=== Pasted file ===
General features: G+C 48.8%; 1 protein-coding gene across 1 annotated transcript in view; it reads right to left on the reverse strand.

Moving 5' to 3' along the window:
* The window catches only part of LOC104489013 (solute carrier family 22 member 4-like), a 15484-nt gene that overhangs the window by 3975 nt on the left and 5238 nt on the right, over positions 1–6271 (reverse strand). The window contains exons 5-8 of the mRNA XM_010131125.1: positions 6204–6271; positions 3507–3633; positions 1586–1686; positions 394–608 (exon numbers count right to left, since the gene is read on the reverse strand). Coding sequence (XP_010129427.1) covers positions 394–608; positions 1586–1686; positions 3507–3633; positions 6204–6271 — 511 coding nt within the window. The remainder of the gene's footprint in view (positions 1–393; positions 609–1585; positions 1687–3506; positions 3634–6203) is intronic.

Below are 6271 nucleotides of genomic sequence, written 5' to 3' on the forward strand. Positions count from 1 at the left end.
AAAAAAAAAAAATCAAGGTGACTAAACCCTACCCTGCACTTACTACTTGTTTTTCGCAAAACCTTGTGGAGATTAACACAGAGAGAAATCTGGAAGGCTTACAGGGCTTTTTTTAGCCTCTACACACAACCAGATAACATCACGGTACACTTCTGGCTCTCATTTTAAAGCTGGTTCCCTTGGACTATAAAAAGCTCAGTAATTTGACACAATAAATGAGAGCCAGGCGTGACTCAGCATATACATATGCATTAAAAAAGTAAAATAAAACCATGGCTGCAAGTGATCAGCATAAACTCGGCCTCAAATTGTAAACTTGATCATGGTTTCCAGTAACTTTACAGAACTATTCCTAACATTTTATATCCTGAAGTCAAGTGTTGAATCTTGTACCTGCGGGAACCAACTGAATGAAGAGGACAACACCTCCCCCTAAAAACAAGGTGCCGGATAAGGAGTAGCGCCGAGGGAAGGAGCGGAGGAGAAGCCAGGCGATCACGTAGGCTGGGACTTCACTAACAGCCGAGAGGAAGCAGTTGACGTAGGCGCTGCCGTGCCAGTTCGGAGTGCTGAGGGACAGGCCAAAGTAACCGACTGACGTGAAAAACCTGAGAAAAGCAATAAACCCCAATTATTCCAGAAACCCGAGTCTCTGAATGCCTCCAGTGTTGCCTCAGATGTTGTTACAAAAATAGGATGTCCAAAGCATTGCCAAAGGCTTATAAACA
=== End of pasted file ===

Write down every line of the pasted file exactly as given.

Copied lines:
General features: G+C 48.8%; 1 protein-coding gene across 1 annotated transcript in view; it reads right to left on the reverse strand.

Moving 5' to 3' along the window:
* The window catches only part of LOC104489013 (solute carrier family 22 member 4-like), a 15484-nt gene that overhangs the window by 3975 nt on the left and 5238 nt on the right, over positions 1–6271 (reverse strand). The window contains exons 5-8 of the mRNA XM_010131125.1: positions 6204–6271; positions 3507–3633; positions 1586–1686; positions 394–608 (exon numbers count right to left, since the gene is read on the reverse strand). Coding sequence (XP_010129427.1) covers positions 394–608; positions 1586–1686; positions 3507–3633; positions 6204–6271 — 511 coding nt within the window. The remainder of the gene's footprint in view (positions 1–393; positions 609–1585; positions 1687–3506; positions 3634–6203) is intronic.

Below are 6271 nucleotides of genomic sequence, written 5' to 3' on the forward strand. Positions count from 1 at the left end.
AAAAAAAAAAAATCAAGGTGACTAAACCCTACCCTGCACTTACTACTTGTTTTTCGCAAAACCTTGTGGAGATTAACACAGAGAGAAATCTGGAAGGCTTACAGGGCTTTTTTTAGCCTCTACACACAACCAGATAACATCACGGTACACTTCTGGCTCTCATTTTAAAGCTGGTTCCCTTGGACTATAAAAAGCTCAGTAATTTGACACAATAAATGAGAGCCAGGCGTGACTCAGCATATACATATGCATTAAAAAAGTAAAATAAAACCATGGCTGCAAGTGATCAGCATAAACTCGGCCTCAAATTGTAAACTTGATCATGGTTTCCAGTAACTTTACAGAACTATTCCTAACATTTTATATCCTGAAGTCAAGTGTTGAATCTTGTACCTGCGGGAACCAACTGAATGAAGAGGACAACACCTCCCCCTAAAAACAAGGTGCCGGATAAGGAGTAGCGCCGAGGGAAGGAGCGGAGGAGAAGCCAGGCGATCACGTAGGCTGGGACTTCACTAACAGCCGAGAGGAAGCAGTTGACGTAGGCGCTGCCGTGCCAGTTCGGAGTGCTGAGGGACAGGCCAAAGTAACCGACTGACGTGAAAAACCTGAGAAAAGCAATAAACCCCAATTATTCCAGAAACCCGAGTCTCTGAATGCCTCCAGTGTTGCCTCAGATGTTGTTACAAAAATAGGATGTCCAAAGCATTGCCAAAGGCTTATAAACA